I was slightly disappointed that I was not going to have the famous Sweet and Sour Pork at Hoitong, as Shin didn’t realize how popular the place was and didn’t book early. It’s one of his most favourite dishes and he wanted it for his birthday. Well, let this be another lesson for the young soon-to-be-26-year-old. So instead, we found ourselves at a new restaurant, Chef Pin, specializing in Sichuan style “mala” dry pot. I first discovered this dish at Liuyishou Chongqing Hot Pot. “Mala” hotpot might be the most popular dish in China, but it’s still a new concept for North Americans to cook their own food in a restaurant. The dry pot is the hot pot without the hot boiling liquid. You could order all your favourite hot pot ingredients, and the restaurant would have them cooked in “mala” spices and served in a large pot in front of you. So basically it’s a giant stir-fry dish with a lot of hot spices.
This is Chef Pin’s 2nd location as they first opened the dry pot speciality restaurant on Kingsway last year. They must be doing well to expand and open the new location on the most competitive Asian food street, Alexandra Road in Richmond.
Well, it’s a “mala” (literally means numbing and spicy) restaurant and expect most dishes here hot and spicy. They seem to always offer you a few free slices of watermelon to cool yourself down and cleanse your palate. And watermelon juice ($3.49/glass) is always available for keeping you cool and hydrated.
We had a couple appetizers. The Hot & Sour Fern Root Noodles (4.99) was indeed super hot and sour, but I thought the taste could be more balanced. Maybe they should add a touch of sugar? And making noodles from fern root is definitely something new to me. The Spicy Chicken Hearts and Livers ($7.99) was also fascinating. Exhibiting just a little bit of heat, I thought the pieces could be sliced up here so that each bite could be more flavourful and less, meaty.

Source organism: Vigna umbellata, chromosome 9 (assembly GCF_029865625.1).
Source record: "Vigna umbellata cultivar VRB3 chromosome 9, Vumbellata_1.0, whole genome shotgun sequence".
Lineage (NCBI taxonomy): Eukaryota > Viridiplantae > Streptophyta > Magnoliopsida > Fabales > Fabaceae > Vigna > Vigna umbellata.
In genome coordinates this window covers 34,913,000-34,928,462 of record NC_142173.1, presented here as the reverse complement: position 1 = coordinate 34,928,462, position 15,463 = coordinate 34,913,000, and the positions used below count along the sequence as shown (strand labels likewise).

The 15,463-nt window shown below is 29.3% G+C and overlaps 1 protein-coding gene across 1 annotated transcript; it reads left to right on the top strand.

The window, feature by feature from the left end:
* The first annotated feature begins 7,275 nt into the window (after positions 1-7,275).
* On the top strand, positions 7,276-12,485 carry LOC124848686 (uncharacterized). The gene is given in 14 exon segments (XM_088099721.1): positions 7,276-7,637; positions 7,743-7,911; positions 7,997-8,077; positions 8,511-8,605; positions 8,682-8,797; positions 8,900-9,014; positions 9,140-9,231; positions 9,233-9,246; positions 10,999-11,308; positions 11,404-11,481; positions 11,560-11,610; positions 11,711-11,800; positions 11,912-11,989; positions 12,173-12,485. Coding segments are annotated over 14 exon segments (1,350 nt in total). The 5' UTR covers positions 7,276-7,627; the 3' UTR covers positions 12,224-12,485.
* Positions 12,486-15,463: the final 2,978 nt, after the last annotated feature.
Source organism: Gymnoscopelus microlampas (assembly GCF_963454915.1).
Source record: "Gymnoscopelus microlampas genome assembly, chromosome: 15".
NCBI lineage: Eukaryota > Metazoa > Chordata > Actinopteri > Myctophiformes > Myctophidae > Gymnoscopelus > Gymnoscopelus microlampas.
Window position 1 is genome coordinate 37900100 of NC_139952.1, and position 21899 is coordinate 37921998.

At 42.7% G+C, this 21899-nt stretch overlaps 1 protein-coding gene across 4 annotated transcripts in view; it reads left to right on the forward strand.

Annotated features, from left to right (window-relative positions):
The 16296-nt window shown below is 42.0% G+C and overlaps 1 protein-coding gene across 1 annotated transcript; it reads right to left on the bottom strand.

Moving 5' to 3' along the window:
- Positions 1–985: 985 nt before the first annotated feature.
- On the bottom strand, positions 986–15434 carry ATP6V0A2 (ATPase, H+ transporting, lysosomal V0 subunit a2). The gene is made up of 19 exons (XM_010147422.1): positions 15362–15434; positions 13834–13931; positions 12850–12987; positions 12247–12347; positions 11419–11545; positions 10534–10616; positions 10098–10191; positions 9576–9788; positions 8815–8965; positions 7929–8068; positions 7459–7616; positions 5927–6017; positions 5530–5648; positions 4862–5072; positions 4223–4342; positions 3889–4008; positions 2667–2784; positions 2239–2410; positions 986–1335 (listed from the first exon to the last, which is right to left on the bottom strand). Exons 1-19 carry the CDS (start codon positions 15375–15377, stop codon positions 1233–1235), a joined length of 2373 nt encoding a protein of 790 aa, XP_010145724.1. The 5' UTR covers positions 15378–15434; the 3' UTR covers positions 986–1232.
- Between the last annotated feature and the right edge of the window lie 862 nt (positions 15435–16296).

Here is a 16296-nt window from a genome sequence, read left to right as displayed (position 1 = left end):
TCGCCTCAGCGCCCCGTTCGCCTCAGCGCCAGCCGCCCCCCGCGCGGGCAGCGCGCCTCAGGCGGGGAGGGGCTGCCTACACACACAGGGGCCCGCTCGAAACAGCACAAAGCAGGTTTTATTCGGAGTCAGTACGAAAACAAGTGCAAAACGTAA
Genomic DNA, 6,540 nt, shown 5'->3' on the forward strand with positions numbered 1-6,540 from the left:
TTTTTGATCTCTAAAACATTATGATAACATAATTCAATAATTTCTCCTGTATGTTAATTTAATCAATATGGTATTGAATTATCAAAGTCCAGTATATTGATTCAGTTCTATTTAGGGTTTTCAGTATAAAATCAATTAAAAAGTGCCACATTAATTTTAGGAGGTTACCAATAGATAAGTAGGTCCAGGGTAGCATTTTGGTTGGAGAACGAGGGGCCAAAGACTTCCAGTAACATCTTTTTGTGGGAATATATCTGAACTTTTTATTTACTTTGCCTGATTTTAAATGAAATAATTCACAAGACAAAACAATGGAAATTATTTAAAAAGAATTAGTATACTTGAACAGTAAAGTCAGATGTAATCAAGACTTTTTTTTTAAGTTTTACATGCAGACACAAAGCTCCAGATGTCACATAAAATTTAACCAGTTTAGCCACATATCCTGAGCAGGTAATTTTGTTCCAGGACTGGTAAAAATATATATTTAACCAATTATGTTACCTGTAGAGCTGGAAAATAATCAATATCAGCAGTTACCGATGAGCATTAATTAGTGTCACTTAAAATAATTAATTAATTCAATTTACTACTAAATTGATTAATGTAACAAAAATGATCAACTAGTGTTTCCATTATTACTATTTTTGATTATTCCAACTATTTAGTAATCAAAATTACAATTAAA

The main dish was the Spicy Lobster Dry Pot ($49.99), which is also the base. One lobster is not enough for 4 people to share, and that’s why we ordered other ingredients to make it more abundant to feed everyone. So we added Beef Omasum ($9.99), Beef Aorta ($7.99), Marbled Beef ($7.99), Pork Intestine ($5.99), Chicken Gizzard ($5.99), Bean Curd Skin ($2.99), Napa Cabbage ($2.99).
Variety meats are indeed the main traditional ingredients for Siuchan or Chongqing hot pot. As a texture guy, I found the cut on meats here is a little small, and the cut of veggies is too big, and I couldn’t enjoy the crunchiness from the meats.
The lobster was well cooked, and it was pretty interesting with all the spices. I felt like I never had a big meaty piece to have that succulent satisfaction. Usually, even just one good piece is enough to make me fall in love. But I didn’t’ find that today. A lot of people order the Spicy Crab as well around us. But I think for such a hearty experience with hot spices, it would be better to go with chicken – and large meaty pieces of chicken. This is probably why I found the Chicken Dry Pot I had at Liuyishou was more satisfying.
We also went for the medium spicy, but it didn’t feel like it was enough if you truly enjoy spicy food. I think basic seasoning could be an important factor. The ratio of salt and hot spices is the key. Although this could be very subjective, I thought they did a better job at Liuyishou.
They served quite a few alcoholic drinks such as beer, rice wine, and Chinese distilled spirits. We were feeling like drinking a lot tonight so we just had a bit of the Kooksoondang sweet rice wine ($4.99/glass) for the birthday toast. They sell it by the glass, but since one bottle is about 5 glasses, you get a bonus glass if you order 4 because they would give you the whole bottle.
Shin thought the dry pot here at Chef Pin tasted better than the one had at Liuyishou, which was the opposite to what I felt. I found more pronounced spiced up flavours, refined cuts of ingredients, and better presentation at Liuyishou. Maybe it needed a touch more of sesame oil and salt here at Chef Pin. The Whole Lobster was cooked properly. However, there wasn’t a huge amount of meat. One lobster obviously isn’t enough for 4 people, and adding more ingredients, such as meats or vegetables, could get pretty pricey quickly (4 people for $146 before gratuity, only $30 spent on beverages). As for the rest of the side dishes, the Spicy Hearts and Livers and the Hot & Sour Fern Root Noodles are unique and worth trying, although personally, I found both could be prepared and seasoned a bit better.
$$ – $$$
rating: [wp-review id=”14755″]
108-8571 Alexandra Rd, Richmond, BC V6X 1C3